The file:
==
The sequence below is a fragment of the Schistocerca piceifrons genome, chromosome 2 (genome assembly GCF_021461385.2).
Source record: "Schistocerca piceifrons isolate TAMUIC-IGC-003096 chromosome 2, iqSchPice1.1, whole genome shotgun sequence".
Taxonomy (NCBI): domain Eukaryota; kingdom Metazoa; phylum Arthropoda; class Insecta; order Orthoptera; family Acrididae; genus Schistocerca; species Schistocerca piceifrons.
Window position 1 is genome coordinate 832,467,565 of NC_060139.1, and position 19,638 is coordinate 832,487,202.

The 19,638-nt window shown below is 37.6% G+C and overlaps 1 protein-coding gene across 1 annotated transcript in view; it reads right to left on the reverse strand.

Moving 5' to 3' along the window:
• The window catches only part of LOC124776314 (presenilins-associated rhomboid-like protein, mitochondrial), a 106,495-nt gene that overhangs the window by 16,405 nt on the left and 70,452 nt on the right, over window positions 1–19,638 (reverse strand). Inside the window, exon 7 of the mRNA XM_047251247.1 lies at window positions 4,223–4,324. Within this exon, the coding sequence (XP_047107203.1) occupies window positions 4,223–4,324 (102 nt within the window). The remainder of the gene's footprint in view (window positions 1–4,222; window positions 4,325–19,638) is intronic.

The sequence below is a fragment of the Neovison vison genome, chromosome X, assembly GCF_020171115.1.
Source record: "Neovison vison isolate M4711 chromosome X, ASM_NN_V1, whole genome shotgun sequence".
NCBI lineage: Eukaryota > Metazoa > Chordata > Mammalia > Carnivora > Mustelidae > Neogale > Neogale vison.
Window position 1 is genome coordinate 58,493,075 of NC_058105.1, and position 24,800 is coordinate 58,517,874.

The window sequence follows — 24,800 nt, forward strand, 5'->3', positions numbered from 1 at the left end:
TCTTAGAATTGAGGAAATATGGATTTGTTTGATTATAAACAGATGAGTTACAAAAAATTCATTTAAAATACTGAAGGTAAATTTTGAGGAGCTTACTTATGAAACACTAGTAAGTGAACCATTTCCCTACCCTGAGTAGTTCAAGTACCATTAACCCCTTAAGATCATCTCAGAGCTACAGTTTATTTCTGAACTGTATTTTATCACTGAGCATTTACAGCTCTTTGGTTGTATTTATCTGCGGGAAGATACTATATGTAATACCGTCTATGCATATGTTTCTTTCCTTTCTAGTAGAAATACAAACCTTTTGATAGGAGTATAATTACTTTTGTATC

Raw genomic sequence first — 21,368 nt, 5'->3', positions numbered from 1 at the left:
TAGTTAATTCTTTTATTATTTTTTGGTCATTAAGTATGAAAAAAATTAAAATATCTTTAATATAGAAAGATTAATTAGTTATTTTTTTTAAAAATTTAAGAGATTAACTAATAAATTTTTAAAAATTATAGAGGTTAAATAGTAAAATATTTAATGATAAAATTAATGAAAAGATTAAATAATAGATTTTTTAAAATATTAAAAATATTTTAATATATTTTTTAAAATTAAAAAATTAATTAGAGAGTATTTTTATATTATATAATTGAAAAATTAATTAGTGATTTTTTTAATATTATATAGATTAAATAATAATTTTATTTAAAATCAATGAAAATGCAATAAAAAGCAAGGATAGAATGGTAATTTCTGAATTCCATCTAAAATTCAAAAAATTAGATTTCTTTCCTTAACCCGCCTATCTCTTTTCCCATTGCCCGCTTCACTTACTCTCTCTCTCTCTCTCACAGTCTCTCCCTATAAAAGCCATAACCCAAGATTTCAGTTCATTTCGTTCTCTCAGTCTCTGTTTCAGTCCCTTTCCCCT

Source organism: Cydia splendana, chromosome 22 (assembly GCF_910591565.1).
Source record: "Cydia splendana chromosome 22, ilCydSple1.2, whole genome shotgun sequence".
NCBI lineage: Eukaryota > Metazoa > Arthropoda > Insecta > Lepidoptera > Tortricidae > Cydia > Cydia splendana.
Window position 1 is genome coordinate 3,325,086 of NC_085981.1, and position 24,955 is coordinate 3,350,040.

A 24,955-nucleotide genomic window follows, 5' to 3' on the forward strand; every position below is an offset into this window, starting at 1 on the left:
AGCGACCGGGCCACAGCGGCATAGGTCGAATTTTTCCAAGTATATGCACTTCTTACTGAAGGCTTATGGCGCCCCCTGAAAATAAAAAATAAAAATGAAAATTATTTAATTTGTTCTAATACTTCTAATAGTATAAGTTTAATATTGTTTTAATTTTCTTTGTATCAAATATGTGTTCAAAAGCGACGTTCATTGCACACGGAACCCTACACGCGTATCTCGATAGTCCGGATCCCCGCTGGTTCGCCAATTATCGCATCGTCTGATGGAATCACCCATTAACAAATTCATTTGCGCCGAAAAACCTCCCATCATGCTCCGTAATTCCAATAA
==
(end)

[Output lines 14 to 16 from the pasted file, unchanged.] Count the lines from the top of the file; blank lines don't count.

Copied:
Raw genomic sequence first — 21,368 nt, 5'->3', positions numbered from 1 at the left:
TAGTTAATTCTTTTATTATTTTTTGGTCATTAAGTATGAAAAAAATTAAAATATCTTTAATATAGAAAGATTAATTAGTTATTTTTTTTAAAAATTTAAGAGATTAACTAATAAATTTTTAAAAATTATAGAGGTTAAATAGTAAAATATTTAATGATAAAATTAATGAAAAGATTAAATAATAGATTTTTTAAAATATTAAAAATATTTTAATATATTTTTTAAAATTAAAAAATTAATTAGAGAGTATTTTTATATTATATAATTGAAAAATTAATTAGTGATTTTTTTAATATTATATAGATTAAATAATAATTTTATTTAAAATCAATGAAAATGCAATAAAAAGCAAGGATAGAATGGTAATTTCTGAATTCCATCTAAAATTCAAAAAATTAGATTTCTTTCCTTAACCCGCCTATCTCTTTTCCCATTGCCCGCTTCACTTACTCTCTCTCTCTCTCTCACAGTCTCTCCCTATAAAAGCCATAACCCAAGATTTCAGTTCATTTCGTTCTCTCAGTCTCTGTTTCAGTCCCTTTCCCCT

Source organism: Cydia splendana, chromosome 22 (assembly GCF_910591565.1).